DV: What is the end effect of linking people in a globalised world?
KF: It’s not clear yet. We’ve had globalisation for many, many years because there are many, many faces of globalisation. People talk about globalisation primarily as a corporate phenomenon but in fact that is not all there is to globalisation. Very often, it is the failure of globalisation that permits corporations to jump borders and swap jurisdictions. Globalisation also involves universal human rights and universal human law. The first great upsurge of globalisation involved the anti-slavery movement of the early 1800s when Britain outlawed slavery. Then America outlawed slavery and slowly, this began to roll around the world.
State of Fluxus
DV: When you reflect on Fluxus, forty years on, could you have anticipated today, what is happening creatively and in terms of the means of information dissemination?
KF: Yes and no. It’s very interesting because some of the systems that we see now with the Internet and communication networks go back a long time. For example, George Maciunas had an idea for something he called ‘learning machines’. These worked in some ways that computer do now. In 1974, Nam June Paik talked about the ‘Information Superhighway’ in ways that could be compared to the Internet. If you look at someone like Vannevar Bush and his idea of the Memex, it could be seen as a precursor to the World Wide Web. Or think about Paul Otlet’s 1934 proto-Web that took the form of a hyperlinked paper-based ‘réseau’ or global network. That involved what is now being called the syntactic web. The need to edit or create syntactical structures was always much greater than would have been possible, even with today’s technology. But there it was.
It turns out that many Fluxus artists didn’t care about these kinds of issues. They just wanted to make art and music. But for those of us who did care, the answer to the question of whether we see some of this today is yes and no. It’s yes because we saw it, and no because at the same time we could see it, we simply failed to understand the depth and resilience of cultures. I certainly did.
One reason I went back to school to get my PhD was that even then, I started to realise all the things that we wanted to do that wasn’t getting done – couldn’t get done - and I wanted to know more. I wanted to know why, and how to change it.
DV: The argument would be that that was a choice of traditional learning path rather than pursuing a kind of experiential collaboration in the archetypal art/life sense.
KF: Well, yes! I had to learn from people like Abraham Maslow and Sigmund Freud and W. Edwards Deming… all those people. If you want to get things done, you need skills and knowledge. No matter how much you experiment in terms of creating outputs, if part of what you want to do with that experimentation involves changing culture, you have to get the tools. The tools involve change agency and this means something quite different to simply experimenting.
The Fine Art of Collective Bargaining
There’s also another issue that I don’t think we necessarily paid enough attention to and this is that everyone involved in this has some kind of voice or choice in these issues. It’s not like there’s just going to be these kinds of visionaries who are going to make the decisions – George Maciunas and Dick Higgins, Nam June Paik or Ken Friedman. There are other aspects that come into play. I’m not sure that we totally attended to it all as much we should have, if we wanted the kinds of change that were implicit in the things that some of us were interested in achieving. So there was a lot to it.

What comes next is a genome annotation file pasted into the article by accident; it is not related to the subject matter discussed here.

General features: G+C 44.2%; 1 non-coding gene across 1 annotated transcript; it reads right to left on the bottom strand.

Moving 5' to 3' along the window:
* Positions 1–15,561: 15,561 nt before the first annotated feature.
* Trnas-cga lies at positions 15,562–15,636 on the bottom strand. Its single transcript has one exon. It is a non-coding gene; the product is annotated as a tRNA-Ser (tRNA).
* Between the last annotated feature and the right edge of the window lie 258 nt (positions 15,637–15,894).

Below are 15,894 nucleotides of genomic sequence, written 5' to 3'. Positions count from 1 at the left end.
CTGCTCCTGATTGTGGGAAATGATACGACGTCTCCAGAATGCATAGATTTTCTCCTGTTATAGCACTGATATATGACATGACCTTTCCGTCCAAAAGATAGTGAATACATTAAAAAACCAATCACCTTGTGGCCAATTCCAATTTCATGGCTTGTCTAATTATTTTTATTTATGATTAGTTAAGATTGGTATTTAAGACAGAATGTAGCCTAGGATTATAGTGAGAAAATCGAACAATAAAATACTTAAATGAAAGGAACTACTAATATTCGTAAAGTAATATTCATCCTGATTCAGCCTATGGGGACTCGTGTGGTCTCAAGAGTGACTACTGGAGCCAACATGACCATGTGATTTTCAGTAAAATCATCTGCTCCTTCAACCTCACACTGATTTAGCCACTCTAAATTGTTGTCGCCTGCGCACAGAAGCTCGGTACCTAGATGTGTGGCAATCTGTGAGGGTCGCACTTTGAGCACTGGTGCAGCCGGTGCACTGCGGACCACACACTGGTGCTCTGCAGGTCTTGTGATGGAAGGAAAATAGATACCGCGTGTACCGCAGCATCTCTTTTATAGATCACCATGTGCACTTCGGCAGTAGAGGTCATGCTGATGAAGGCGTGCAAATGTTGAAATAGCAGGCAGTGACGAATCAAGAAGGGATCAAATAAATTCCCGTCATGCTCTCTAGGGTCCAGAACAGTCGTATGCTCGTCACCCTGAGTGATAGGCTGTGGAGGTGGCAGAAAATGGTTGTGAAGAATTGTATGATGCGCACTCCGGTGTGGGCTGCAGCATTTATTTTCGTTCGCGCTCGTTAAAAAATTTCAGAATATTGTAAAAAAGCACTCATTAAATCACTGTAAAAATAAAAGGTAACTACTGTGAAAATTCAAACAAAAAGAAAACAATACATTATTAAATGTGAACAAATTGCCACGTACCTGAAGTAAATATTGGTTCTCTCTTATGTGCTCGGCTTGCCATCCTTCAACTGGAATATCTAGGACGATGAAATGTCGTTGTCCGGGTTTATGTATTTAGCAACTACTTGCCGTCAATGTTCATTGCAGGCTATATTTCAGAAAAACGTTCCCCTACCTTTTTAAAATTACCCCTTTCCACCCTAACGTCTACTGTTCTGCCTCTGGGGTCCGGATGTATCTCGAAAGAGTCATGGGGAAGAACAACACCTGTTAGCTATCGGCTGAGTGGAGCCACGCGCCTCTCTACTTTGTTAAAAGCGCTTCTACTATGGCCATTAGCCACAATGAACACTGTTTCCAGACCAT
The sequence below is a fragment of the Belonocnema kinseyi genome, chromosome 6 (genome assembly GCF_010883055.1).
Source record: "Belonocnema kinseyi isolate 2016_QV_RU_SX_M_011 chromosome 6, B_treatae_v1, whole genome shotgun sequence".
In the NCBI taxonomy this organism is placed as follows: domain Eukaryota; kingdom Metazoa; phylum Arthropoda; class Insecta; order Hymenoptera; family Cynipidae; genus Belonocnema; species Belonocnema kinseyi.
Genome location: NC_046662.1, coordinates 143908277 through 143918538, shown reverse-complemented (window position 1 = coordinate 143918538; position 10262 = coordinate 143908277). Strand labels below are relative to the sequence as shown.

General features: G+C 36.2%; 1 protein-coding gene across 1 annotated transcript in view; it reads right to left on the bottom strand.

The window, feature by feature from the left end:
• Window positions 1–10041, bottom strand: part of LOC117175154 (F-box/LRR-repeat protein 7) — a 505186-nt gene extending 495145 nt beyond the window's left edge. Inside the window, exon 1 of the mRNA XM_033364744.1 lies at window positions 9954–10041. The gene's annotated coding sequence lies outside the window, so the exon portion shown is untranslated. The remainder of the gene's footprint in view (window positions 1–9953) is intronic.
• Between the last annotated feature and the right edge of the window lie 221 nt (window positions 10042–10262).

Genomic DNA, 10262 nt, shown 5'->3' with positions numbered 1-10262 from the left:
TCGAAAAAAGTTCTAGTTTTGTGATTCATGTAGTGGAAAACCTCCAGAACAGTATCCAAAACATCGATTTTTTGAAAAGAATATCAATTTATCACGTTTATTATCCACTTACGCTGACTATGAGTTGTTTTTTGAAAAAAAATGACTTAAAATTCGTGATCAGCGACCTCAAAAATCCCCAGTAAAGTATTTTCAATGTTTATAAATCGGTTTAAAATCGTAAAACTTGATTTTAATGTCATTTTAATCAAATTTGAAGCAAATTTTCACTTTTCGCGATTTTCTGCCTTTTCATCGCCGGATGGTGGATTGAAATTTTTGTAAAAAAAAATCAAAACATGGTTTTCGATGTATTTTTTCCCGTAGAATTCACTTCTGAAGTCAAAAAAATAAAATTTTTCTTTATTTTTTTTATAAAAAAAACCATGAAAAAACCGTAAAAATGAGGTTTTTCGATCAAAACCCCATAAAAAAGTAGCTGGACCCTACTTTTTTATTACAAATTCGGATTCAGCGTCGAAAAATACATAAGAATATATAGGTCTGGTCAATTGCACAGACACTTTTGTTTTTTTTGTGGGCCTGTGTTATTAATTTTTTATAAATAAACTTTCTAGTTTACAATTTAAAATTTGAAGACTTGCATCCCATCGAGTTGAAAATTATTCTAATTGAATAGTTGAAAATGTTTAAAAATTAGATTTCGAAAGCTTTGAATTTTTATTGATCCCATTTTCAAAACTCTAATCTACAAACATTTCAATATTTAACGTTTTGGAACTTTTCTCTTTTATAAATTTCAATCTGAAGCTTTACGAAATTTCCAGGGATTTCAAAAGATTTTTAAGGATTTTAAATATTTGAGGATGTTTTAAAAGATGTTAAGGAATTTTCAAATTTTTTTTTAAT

DV: Was change necessarily the prescriptive objective or was it just about a lot of really interesting ideas? Was it vive la revolution?KF: Both. Nam June Paik and George Maciunas envisioned revolutionary change. Everybody should have a TV station of his or her own. We should be an open circuit so we can achieve a kind of ‘social Buddhism’ through this new technology. Of course they’re talking about change. For Maciunas and for me, and for Dick Higgins with the idea of intermedia, it was about new ways of making art that actually increase the opportunities we have for constructive societies.
DV: Collaboration and personality in that context, require strong vision and voice to engage people to join and become a collective, but how does it work operationally?
KF: Fluxus was never a collective: that was only ever George’s idea. But the trouble was it is a lovely sounding idea for a lot of people who picked up on the notion of a ‘Fluxus Collective’. You can say it was a laboratory, a community of people or a group of people in the large sense of the word ‘group’, but never a collective. George was the only one who wanted a collective and after 1965, even he didn’t.
DV: Why don’t art collectives work?
KF: Collectives don’t work for the same reason the Soviet Union collapsed. Supposedly, everybody decides together but ultimately, power gets invested in a sole authoritarian decision body, normally headed by one person who pretends to speak for the whole group. But a collective, unlike a parliamentary democracy, doesn’t allow mechanisms for change because of the myth that the people control it all. Therefore the head of the state, the head of the collective is the great father, which is really Tsarism.
DV: That goes to the question about personality in collaborations. Someone in the group will always be, at least perceptually, ‘the director’.
KF: Not necessarily in a laboratory.
DV: Isn’t there a head lab technician?
KF: There may be but there’s always some governing authority as distinct from the ‘Animal Farm’ or the ‘Lord of the Flies’. The reason collectivism never works is that no one ever signs up to sign away all their rights and let the great father or a tsar speak for them. The truth about George is that although he had some dictatorial tendencies early on, he wasn’t a dictator and he never wanted to be. And that is also partly why he abandoned the idea too when he realised that everybody didn’t want to sign some sort of manifesto that spoke for us all.